Me with my Maasai mama and little brother Naayo

Me with my Maasai mama and little brother Naayo

My Maasai father, Matthew, and me

My Maasai father, Matthew, and me

My Maasai sister and her friend

My Maasai sister and her friend


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Tanzanian Food Culture

pilau with spinach and banana

pilau with spinach and banana

Food in Tanzania is simple, yet tasty. Dishes consist mainly of carbohydrates and lots of starches (think rice, spaghetti, potatoes, savory bananas, and breads), with the occasional meats and veggies on the side. Spices aren’t as prominent as I had imagined in East Africa, and almost no food is prepared to be spicy–though pili-pili sauce (chili) is readily available as a condiment. Fresh fruits and veggies abound on every street corner, with large outdoor markets remaining very much a part of the culture. Best of all, local dishes are incredibly affordable, with many meals costing only $1-$2 USD for a heaping portion.

Typical lunch in Tanzania

Typical lunch in Tanzania

The national dish of Tanzania is a corn flour mush known as ugali. It resembles mashed potatoes, though has the consistency of day-old play dough. Alone, it is nearly tasteless so it is often paired with sauce along with veggies, beans, or meat. Though most food in Tanzania is eaten with utensils, ugali is almost ALWAYS eaten with the hands, where mushing the corn flour into balls before dipping them in a gravy-like stew is common. Another local favorite is kuku (chicken) served with sautéed spinach, a thin tomato based sauce, and accompanied by fries, rice, ugali, or chapati (an Indian-like tortilla bread).

chips mayai

chips mayai

Wali maharage (rice with beans) is a popular staple among locals, usually served again with a side of sautéed spinach or cabbage. My personal favorite local dish is chips mayai, which is essentially a french fry omelette. Doused with ketchup and garlic chili sauce, chips mayai is good for breakfast, lunch, dinner, or a late night snack.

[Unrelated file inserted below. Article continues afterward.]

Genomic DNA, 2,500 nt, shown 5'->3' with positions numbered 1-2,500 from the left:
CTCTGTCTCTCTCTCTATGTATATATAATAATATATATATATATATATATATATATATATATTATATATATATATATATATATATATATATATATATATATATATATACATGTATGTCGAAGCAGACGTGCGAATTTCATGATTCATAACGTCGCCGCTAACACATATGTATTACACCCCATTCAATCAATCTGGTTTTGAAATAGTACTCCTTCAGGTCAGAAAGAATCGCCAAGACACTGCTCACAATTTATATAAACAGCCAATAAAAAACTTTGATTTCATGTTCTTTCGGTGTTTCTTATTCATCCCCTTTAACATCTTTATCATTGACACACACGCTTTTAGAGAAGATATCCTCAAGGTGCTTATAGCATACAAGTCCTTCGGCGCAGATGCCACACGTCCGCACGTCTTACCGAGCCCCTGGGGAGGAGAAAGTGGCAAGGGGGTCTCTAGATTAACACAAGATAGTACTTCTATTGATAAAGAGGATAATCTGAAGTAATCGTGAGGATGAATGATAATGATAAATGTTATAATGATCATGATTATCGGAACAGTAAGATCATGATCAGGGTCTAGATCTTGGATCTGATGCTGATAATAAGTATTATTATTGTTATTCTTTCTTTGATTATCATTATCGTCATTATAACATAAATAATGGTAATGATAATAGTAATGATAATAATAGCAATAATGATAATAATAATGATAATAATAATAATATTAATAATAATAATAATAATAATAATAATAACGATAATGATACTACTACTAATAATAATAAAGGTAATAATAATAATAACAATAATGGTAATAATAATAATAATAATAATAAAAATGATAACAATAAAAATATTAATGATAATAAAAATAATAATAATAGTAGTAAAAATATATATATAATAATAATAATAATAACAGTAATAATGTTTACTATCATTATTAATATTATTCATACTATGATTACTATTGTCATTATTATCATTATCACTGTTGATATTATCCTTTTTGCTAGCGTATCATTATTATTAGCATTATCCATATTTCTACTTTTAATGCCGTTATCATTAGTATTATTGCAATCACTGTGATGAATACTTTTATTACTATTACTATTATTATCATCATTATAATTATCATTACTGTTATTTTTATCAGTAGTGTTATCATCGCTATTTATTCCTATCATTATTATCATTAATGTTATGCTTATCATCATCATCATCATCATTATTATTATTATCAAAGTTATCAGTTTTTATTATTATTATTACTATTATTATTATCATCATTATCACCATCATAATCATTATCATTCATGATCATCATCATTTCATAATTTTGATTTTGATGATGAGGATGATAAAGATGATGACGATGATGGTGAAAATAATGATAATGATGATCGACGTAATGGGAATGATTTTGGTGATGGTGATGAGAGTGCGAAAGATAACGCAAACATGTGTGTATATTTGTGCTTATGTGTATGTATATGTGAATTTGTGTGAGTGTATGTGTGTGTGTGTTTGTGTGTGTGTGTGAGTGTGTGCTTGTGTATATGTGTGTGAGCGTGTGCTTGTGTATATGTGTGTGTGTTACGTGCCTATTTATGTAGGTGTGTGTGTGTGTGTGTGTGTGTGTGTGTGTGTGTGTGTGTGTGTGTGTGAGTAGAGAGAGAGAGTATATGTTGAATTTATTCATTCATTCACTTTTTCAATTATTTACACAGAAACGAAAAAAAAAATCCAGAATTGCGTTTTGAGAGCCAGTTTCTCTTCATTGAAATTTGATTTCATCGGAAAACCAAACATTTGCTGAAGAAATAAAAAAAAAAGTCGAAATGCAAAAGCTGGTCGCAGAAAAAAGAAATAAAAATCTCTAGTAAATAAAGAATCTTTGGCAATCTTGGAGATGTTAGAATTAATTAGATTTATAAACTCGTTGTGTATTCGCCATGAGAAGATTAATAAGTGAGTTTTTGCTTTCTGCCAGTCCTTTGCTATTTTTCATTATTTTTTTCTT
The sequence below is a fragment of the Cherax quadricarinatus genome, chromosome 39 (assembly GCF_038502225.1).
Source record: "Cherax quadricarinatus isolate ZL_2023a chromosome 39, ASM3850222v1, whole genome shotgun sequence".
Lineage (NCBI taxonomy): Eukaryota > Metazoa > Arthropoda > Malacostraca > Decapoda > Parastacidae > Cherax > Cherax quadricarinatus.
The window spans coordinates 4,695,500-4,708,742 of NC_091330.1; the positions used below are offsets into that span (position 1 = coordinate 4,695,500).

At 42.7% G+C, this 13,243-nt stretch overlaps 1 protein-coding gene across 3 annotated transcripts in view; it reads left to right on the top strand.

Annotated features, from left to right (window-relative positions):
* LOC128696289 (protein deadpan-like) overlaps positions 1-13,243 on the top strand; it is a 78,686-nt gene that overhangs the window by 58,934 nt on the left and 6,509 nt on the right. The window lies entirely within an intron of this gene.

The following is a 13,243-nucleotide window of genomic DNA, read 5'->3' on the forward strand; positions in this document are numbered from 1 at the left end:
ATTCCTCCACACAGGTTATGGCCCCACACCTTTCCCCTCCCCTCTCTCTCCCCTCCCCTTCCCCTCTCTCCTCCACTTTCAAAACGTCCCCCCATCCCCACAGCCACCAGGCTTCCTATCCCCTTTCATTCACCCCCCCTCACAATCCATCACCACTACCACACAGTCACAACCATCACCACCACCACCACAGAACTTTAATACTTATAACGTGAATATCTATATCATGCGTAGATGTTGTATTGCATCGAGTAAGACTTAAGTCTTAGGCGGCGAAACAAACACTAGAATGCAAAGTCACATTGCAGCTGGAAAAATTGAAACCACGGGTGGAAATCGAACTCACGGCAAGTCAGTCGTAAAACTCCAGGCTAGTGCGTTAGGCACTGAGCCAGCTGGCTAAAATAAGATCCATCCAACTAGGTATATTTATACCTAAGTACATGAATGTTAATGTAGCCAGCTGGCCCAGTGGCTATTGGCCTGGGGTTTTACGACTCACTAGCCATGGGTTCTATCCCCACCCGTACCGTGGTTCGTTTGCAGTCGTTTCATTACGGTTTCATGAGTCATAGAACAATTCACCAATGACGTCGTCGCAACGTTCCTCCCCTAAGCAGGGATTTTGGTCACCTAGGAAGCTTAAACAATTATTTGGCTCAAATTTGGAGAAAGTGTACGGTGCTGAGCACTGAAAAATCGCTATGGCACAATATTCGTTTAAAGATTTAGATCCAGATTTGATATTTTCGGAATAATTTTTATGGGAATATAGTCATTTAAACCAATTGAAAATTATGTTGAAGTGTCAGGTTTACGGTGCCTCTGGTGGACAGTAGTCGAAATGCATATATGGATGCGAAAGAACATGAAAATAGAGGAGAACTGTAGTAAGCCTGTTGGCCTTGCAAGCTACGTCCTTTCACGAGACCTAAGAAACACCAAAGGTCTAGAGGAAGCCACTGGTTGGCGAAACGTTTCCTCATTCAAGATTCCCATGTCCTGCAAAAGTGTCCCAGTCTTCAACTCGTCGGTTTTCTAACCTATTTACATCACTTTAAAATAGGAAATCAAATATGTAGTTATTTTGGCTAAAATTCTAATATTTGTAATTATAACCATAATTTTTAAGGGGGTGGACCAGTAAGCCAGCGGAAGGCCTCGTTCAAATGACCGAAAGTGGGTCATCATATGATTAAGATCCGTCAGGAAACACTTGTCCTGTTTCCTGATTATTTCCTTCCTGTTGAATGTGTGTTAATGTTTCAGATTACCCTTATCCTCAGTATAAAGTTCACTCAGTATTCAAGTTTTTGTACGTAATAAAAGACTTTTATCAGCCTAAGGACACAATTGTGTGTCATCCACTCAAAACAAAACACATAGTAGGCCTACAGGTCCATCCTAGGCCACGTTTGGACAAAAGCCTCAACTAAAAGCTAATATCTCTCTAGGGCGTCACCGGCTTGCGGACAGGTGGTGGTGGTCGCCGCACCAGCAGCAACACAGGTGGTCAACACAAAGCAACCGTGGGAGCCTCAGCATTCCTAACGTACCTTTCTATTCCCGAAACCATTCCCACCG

For drinks, I’ve come to be prepared to drink chai (tea) several times a day. This may take the form of plain spiced chai, or chai maziwa (milky chai). Sugar is used liberally, and if the chai has been prepared for you, expect a full cup of sugar to have been added to the batch (I personally, have no issue with this!). Soda is the other common drink to have with meals, with Coca Cola, Sprite, and Fanta dominating the market. In smaller villages, sometimes people will sell homemade breads and juices directly out of their homes. I can’t attest to the sanitation of homemade juice, but from this method I have found the best ice-cold avocado/mango/passion juice mixture on the planet. Not to mention, the mama who I buy juice from reuses returned bottles–yay sustainability!

Food culture in Tanzania is also something worthy of mention. When eating with a local family, as I did during my 3 week Home-stay in the rural village of Bangata, I learned to expect to be served portions of overwhelming size. Being large is respected, as it shows you have wealth, so the locals did their best to fatten us up with a plethora of hearty foods. Although breakfast would simply consist of a several slices of bread and butter, lunch and dinner could be a mountain of rice with beans, banana stew, goat meat, and spinach. Even after you have managed to finish as much as you possibly think you can stomach, local mamas with make sure to refill your plate, just as high–if not higher–as before.

In contrast to western etiquette, it is polite to leave a small amount of food on your plate instead of licking it clean to show you are satisfied. An empty plate signifies that you are still hungry, and you can expect to be served another dollop of rice if you make this mistake. “Nimeshiba,” or “I am full” became a popular phrase I used, often needing to argue that I indeed really was!